I haven’t seen the movie yet, and I don’t plan on it happening any time soon. However, curious as to what all the hype was about and with a holiday weekend ahead of me, I decided to borrow my friends copies of the four Twilight novels by Stephenie Meyer and see what the hype was all about.
I think I have it all figured out. Meyer’s novels appeal to their mostly tween audience, intellectually, in about the same way that a Snickers bar appeals to the sweet tooth. Sure, it’s not particularly nourishing, but it’s desirable all the same.
For the three people who’ve managed to avoid the ridiculous amount of hype surrounding the Twilight franchise, the story centers around one Bella Swan, a pale, shy creature whose parents are divorced, who is more intelligent than most of her classmates, and who has an alarming propensity for attracting life-threatening situations. The only reason she manages to stay alive past the first couple of weeks in town is that she has attracted the attention of one Edward Cullen.
Cullen is a member of a family of vampires who have given up feeding on humans because they have consciences, or fluffy nougat centers, or something. I forget which. Meyer’s vampires, however, offer a twist on the traditional mythology: instead of burning up in the sunlight, they simply sparkle. The reason for this is lost to the ravages of time, but I have this theory. There was a stripper, see, and it was prom night…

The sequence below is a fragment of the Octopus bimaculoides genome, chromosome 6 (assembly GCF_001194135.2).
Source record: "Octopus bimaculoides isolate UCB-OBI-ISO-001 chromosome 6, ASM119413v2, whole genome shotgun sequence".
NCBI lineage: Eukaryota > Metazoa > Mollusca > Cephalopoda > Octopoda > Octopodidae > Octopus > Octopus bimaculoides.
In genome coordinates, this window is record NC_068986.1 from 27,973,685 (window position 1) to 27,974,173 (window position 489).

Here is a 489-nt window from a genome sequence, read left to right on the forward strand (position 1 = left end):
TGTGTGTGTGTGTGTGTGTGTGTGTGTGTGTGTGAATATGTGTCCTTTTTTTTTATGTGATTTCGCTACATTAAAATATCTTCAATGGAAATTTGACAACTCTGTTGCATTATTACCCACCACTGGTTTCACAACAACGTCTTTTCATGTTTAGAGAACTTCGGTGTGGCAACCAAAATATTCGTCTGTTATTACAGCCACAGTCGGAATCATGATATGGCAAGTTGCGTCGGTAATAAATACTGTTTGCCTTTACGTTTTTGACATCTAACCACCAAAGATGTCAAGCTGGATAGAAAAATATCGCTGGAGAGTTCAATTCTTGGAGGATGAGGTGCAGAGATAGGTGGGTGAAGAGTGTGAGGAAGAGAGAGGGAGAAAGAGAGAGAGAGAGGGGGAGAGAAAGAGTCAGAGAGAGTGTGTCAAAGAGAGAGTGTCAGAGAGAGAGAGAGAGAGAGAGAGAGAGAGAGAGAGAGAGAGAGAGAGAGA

Anyway, Edward and Bella love the improbable love that has never been loved by any lovers before. Like all Mary Sue characters, Bella falls desperately in love with Edward the very first time she lays eyes on him, and the attraction is mutual. There’s nothing original there – every romance story of all time starts and ends with the heroine in love with the hero.
The appeal of these books, just like the aforementioned candy bar, lies not in their ability to offer anything new. Nothing has changed at all except for perhaps a few insignificant details: the names, the setting, and the bizarre iteration of what it means to be a vampire.
Also like a chocolate bar, these books start out appealing and then, as you work your way through them, they begin to get subtly sweeter and sweeter, until they finish on a note that leaves a strange taste and sensation in your mouth that sticks around until you brush your teeth.
In terms of nourishment, I’d be hard pressed to find something with less value and more empty calories than a Snickers bar, or the Twilight series, but I still love them both – something, in both cases, that I occasionally find myself being a little ashamed of.